“There is nothing in medicine that can return so much on an investment as a healthy pregnancy and delivery, because that has years and years of impact later,” said Dr. George R. Saade, chief of obstetrics at the University of Texas Medical Branch. “And placental health is critical to the health of a pregnancy.”
The effects of stress
Not all placentas develop equally. In the last few years Tracy Bale, director of the University of Maryland’s Center for Epigenetic Research in Child Health and Brain Development, has found that the placenta of a male fetus is more vulnerable to external stress than the placenta of a female fetus. This vulnerability, in turn, may transfer to the embryo, Dr. Bale said. Male fetuses typically are larger than females throughout gestation, but they also have higher rates of spontaneous abortions, stillbirth, premature birth and neurodevelopmental conditions.
It’s not yet clear what makes female fetuses more resilient. But during the first trimester, 58 genes are expressed differently in male fetuses than in females, according to an analysis published in January, in the journal Biology of Sex Differences.
Several of these genes are on the X chromosome. A female fetus has two X chromosomes and two copies of these genes, with one copy typically staying silent. But the analysis showed that many of these gene copies are activated regardless, and so they become a larger factor in female placentas than in males. (The more detailed analysis of gene expression published three weeks ago did not look at sex differences, but provides a framework for similar analyses.)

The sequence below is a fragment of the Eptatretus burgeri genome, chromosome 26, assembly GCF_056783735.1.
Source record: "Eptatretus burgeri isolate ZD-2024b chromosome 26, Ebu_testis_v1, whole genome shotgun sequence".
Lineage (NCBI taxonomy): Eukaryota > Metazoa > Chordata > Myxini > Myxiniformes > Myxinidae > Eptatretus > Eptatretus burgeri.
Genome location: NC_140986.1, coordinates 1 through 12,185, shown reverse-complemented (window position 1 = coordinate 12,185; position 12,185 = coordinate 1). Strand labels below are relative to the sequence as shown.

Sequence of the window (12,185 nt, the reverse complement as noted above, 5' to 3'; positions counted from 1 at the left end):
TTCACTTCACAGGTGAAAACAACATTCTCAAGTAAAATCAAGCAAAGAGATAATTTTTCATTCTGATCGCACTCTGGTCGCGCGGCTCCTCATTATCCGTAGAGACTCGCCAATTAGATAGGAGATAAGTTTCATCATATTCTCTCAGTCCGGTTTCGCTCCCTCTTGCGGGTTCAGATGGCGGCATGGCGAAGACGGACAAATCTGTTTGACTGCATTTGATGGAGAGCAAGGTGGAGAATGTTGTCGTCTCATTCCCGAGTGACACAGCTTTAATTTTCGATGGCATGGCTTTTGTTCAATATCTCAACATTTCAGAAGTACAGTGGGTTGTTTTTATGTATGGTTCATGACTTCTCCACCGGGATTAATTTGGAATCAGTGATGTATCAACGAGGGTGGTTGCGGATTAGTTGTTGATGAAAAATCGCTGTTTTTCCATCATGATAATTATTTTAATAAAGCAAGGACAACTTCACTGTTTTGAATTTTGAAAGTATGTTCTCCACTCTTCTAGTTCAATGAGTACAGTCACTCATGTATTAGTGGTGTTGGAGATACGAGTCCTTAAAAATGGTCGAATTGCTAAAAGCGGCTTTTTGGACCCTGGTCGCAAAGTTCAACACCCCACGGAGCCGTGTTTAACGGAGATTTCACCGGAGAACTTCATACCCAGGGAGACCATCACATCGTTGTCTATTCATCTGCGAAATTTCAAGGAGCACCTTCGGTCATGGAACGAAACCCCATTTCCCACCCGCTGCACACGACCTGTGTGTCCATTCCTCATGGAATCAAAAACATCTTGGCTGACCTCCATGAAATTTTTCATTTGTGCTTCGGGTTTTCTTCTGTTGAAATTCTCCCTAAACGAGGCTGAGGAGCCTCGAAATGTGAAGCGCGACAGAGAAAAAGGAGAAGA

In May, Dr. Weinberger’s team at the Lieber Institute looked specifically at genes implicated in schizophrenia. They found that many of these genes are abundantly expressed in the fetal placenta, and are activated at even higher levels when the pregnancy is under stress; the effect is more dramatic in male fetuses than in females.
“We suggested that placentas of male fetuses seem to be more susceptible at a genetic level,” Dr. Weinberger said. “I’m very confident the same story is going to be there for autism, A.D.H.D. and other developmental behavioral problems.”
Womb with a view
Technological limitations have obscured the central role that the placenta plays in the health of both baby and mother. The placenta is a dynamic organ, but it usually has been studied by dissecting it after delivery.
“That’s too late,” said Dr. Saade of the University of Texas. “It’s like studying cardiac disease or any other medical condition just by doing an autopsy.”
Problems with the placenta often begin in the spiral arteries of the mother — the arteries that the fetus commandeers to feed itself. If they are blocked or too narrow, the fetus may not get enough oxygen and nutrients, and the mother’s blood pressure may spike toward pre-eclampsia. This can begin as early as the first trimester, but few tools are available to diagnose it at that stage.